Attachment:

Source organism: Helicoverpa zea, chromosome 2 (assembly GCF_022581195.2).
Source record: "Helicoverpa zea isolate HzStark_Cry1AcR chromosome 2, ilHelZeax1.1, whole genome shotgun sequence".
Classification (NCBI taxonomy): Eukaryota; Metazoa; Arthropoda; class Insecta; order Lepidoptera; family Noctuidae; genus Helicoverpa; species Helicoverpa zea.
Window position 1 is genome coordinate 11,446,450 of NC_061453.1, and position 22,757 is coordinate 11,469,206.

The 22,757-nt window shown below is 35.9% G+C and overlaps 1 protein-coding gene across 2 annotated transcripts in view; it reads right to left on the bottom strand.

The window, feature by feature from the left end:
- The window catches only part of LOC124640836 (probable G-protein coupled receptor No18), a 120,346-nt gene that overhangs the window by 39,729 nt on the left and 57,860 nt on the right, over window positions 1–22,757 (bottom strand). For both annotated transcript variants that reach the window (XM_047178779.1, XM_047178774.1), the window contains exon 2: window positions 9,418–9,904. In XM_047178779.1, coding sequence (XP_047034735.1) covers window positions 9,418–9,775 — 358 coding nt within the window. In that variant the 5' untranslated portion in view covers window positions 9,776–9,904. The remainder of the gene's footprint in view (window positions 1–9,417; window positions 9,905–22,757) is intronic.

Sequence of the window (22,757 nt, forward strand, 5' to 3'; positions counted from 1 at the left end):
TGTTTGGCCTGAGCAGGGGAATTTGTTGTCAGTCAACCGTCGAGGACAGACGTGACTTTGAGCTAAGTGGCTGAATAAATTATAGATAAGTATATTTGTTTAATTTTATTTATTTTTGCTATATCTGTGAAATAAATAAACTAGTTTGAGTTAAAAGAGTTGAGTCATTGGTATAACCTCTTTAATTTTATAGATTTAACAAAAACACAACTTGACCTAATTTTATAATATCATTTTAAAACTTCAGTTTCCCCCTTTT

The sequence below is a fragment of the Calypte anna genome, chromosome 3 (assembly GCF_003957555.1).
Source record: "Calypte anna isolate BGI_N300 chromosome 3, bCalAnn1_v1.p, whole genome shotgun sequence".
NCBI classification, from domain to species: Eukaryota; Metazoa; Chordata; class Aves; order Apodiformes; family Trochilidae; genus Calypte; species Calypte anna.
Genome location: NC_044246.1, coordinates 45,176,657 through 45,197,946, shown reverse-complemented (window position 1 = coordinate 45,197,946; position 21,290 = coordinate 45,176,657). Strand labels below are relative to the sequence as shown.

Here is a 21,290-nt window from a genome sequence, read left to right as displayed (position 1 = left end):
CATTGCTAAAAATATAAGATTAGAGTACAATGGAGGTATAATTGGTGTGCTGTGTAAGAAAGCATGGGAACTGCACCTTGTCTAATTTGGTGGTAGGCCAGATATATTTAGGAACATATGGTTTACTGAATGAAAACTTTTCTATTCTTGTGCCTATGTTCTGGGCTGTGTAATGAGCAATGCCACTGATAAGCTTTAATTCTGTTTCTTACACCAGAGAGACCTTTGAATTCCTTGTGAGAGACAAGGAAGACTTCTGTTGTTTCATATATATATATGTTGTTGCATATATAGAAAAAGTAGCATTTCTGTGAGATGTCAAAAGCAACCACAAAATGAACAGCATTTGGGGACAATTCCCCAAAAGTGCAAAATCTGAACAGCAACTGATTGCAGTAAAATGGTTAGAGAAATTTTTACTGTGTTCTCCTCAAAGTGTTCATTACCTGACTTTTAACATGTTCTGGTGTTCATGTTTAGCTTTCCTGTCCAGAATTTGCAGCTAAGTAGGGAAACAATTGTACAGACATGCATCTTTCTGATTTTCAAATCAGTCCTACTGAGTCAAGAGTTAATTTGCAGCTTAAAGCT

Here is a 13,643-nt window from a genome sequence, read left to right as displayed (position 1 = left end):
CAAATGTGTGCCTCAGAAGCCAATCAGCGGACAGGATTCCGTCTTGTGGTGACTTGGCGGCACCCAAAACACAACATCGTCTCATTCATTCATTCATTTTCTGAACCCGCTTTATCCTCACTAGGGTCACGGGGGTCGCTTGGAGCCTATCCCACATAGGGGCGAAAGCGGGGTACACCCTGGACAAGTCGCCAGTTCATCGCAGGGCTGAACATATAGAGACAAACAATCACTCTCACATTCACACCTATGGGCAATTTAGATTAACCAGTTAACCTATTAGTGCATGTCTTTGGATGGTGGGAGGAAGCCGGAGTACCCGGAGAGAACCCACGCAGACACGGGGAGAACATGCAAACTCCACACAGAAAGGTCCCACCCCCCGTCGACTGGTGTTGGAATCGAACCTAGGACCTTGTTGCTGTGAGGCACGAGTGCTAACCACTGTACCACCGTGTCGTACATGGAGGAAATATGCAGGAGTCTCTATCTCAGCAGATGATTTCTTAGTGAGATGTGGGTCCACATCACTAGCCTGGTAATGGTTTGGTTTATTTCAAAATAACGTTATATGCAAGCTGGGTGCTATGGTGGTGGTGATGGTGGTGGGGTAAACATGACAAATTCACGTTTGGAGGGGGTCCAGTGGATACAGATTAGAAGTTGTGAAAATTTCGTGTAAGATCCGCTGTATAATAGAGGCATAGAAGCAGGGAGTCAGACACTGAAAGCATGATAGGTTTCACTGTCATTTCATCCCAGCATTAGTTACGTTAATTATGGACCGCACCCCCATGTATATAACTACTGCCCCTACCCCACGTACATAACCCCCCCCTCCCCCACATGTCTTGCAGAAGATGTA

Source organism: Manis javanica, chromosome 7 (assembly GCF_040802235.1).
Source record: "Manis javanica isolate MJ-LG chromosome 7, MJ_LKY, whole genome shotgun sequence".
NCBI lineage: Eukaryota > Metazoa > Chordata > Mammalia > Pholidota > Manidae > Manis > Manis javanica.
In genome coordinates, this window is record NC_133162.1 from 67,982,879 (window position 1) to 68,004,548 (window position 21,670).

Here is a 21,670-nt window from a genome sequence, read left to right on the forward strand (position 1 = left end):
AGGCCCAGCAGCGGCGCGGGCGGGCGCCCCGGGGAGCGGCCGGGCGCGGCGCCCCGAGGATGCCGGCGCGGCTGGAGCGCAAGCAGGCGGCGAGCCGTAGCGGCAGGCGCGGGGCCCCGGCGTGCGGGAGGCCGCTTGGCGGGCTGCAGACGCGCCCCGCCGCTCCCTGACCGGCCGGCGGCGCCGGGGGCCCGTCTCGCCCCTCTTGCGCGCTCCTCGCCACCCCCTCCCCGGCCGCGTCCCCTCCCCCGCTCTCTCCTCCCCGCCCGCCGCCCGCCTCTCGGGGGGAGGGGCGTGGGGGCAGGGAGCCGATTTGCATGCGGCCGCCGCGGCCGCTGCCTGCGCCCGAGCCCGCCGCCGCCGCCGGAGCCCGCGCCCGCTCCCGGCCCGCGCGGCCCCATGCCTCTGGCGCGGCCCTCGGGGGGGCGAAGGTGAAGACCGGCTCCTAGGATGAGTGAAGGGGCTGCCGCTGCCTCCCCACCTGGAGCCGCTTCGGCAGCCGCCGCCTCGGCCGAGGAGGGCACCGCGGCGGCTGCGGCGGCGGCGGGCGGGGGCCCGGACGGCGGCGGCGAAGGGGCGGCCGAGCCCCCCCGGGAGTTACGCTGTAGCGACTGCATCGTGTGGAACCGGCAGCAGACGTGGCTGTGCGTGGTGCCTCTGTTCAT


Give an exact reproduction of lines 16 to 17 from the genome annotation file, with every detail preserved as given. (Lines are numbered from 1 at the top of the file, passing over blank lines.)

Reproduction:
Here is a 13,643-nt window from a genome sequence, read left to right as displayed (position 1 = left end):
CAAATGTGTGCCTCAGAAGCCAATCAGCGGACAGGATTCCGTCTTGTGGTGACTTGGCGGCACCCAAAACACAACATCGTCTCATTCATTCATTCATTTTCTGAACCCGCTTTATCCTCACTAGGGTCACGGGGGTCGCTTGGAGCCTATCCCACATAGGGGCGAAAGCGGGGTACACCCTGGACAAGTCGCCAGTTCATCGCAGGGCTGAACATATAGAGACAAACAATCACTCTCACATTCACACCTATGGGCAATTTAGATTAACCAGTTAACCTATTAGTGCATGTCTTTGGATGGTGGGAGGAAGCCGGAGTACCCGGAGAGAACCCACGCAGACACGGGGAGAACATGCAAACTCCACACAGAAAGGTCCCACCCCCCGTCGACTGGTGTTGGAATCGAACCTAGGACCTTGTTGCTGTGAGGCACGAGTGCTAACCACTGTACCACCGTGTCGTACATGGAGGAAATATGCAGGAGTCTCTATCTCAGCAGATGATTTCTTAGTGAGATGTGGGTCCACATCACTAGCCTGGTAATGGTTTGGTTTATTTCAAAATAACGTTATATGCAAGCTGGGTGCTATGGTGGTGGTGATGGTGGTGGGGTAAACATGACAAATTCACGTTTGGAGGGGGTCCAGTGGATACAGATTAGAAGTTGTGAAAATTTCGTGTAAGATCCGCTGTATAATAGAGGCATAGAAGCAGGGAGTCAGACACTGAAAGCATGATAGGTTTCACTGTCATTTCATCCCAGCATTAGTTACGTTAATTATGGACCGCACCCCCATGTATATAACTACTGCCCCTACCCCACGTACATAACCCCCCCCTCCCCCACATGTCTTGCAGAAGATGTA